As European health systems grapple with the oft-noted twin challenges of a burgeoning ageing population and the need to fund expensive new treatments, biosimilars have emerged as an attractive option for governments to rein in drug costs.

Last year, the European Medicines Agency (EMA) approved 15 biosimilars, more than in the previous five years combined. The main beneficiaries of this development were Amgen with two approvals, Celltrion with four, and Sandoz with three. Six other companies—Gedeon Richter, Boehringer Ingelheim, Samsung Bioepis, Sanofi, Merck & Co., and Stada Arzneimittel—garnered one regulatory approval each. In some instances, the same biosimilar was approved under a variety of brand names, reflecting a range of therapeutic indications.

In contrast to the US, where Abbvie’s patent protection strategy has proved adept in restricting competitor entry until 2023 at the earliest, four biosimilar versions of Humira (adalimumab) were approved in Europe last year. In 2017 there were also six EMA approved biosimilars of rituximab and two of teriparatide, as well as individual approvals for insulin and etanercept. Despite the drugs being priced at a significant discount to the originator compound, takeup of the biosimilars has nevertheless varied according to individual European country and the approved indication.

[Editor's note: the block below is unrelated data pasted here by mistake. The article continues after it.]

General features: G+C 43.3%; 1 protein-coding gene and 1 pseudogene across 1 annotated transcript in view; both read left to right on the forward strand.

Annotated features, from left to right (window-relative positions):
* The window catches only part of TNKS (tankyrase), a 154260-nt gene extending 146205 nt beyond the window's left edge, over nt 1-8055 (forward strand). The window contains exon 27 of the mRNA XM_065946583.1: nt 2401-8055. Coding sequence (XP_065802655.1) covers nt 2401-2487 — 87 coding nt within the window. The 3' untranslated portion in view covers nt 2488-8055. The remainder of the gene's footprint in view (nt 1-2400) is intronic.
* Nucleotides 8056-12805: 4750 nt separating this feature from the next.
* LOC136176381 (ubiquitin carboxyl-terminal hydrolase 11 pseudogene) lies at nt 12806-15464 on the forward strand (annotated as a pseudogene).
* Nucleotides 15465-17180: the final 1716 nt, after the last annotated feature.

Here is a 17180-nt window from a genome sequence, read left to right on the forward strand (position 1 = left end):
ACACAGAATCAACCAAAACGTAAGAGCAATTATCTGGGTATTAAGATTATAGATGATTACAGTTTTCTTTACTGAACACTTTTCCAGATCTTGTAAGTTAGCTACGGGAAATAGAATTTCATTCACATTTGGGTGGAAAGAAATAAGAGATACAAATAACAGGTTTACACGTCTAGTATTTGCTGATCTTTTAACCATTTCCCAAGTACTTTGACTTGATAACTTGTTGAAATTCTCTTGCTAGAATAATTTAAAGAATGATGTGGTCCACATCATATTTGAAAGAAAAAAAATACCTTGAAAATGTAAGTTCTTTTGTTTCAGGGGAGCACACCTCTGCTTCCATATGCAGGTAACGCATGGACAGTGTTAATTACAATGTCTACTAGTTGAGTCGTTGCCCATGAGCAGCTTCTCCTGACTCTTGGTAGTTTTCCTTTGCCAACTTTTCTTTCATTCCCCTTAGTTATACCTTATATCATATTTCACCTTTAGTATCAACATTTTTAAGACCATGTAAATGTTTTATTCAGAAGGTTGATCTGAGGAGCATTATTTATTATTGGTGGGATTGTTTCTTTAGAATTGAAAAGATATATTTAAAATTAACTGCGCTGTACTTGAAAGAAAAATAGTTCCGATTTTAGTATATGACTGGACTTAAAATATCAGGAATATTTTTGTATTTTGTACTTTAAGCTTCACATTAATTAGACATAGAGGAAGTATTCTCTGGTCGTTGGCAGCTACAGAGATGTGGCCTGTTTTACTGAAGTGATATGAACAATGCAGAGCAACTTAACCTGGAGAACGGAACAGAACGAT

From an outsourced manufacturing perspective, the longed-for bonanza following the increased approval of biosimilars has yet to materialise. Indeed, according to PharmSource, not a single EMA-approved biosimilar was manufactured by third parties (contract manufacturers) in 2017. The overwhelming majority were produced either in-house or through licensing arrangements such as the Samsung-Biogen manufacturing and development joint venture.

This is not altogether surprising, as the major biosimilar participants are themselves global pharma companies that are far more likely to utilise their in-house capabilities than relinquish control to the outsourcing sector. Contract manufacturers may have secured multiple manufacturing relationships with emerging BioPharma companies such as that between Coherus and Catalent, or between Oncobiologics and Ajinomoto Althea. However, with the biosimilar spoils restricted to the largest players, success for CMOs in penetrating this sector remains tantalisingly out of reach.

Related Reports

PharmSource: Catching a Wave: How Much Will CMOs Benefit From Biosimilars? January 2015, Report Code GDHCPS0005

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